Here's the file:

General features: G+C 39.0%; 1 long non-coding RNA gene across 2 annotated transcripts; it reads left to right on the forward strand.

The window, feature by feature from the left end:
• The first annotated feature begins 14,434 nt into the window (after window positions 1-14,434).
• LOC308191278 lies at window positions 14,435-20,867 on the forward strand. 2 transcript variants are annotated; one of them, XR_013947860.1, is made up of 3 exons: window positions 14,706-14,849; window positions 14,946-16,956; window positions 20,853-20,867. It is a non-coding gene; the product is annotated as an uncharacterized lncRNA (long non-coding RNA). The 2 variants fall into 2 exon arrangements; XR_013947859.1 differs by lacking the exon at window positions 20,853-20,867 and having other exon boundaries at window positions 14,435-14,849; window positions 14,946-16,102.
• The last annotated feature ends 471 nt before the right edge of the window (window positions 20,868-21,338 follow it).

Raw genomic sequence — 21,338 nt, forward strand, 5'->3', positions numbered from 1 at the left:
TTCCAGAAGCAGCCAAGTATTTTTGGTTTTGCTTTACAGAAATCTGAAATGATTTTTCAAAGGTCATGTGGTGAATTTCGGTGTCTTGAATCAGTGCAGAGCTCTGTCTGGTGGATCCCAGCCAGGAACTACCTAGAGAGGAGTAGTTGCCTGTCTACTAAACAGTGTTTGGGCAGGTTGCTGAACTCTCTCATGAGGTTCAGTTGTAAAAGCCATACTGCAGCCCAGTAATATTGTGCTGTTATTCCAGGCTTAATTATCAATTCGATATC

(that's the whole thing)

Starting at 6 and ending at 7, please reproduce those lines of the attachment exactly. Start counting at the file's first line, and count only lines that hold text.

Raw genomic sequence — 21,338 nt, forward strand, 5'->3', positions numbered from 1 at the left:
TTCCAGAAGCAGCCAAGTATTTTTGGTTTTGCTTTACAGAAATCTGAAATGATTTTTCAAAGGTCATGTGGTGAATTTCGGTGTCTTGAATCAGTGCAGAGCTCTGTCTGGTGGATCCCAGCCAGGAACTACCTAGAGAGGAGTAGTTGCCTGTCTACTAAACAGTGTTTGGGCAGGTTGCTGAACTCTCTCATGAGGTTCAGTTGTAAAAGCCATACTGCAGCCCAGTAATATTGTGCTGTTATTCCAGGCTTAATTATCAATTCGATATC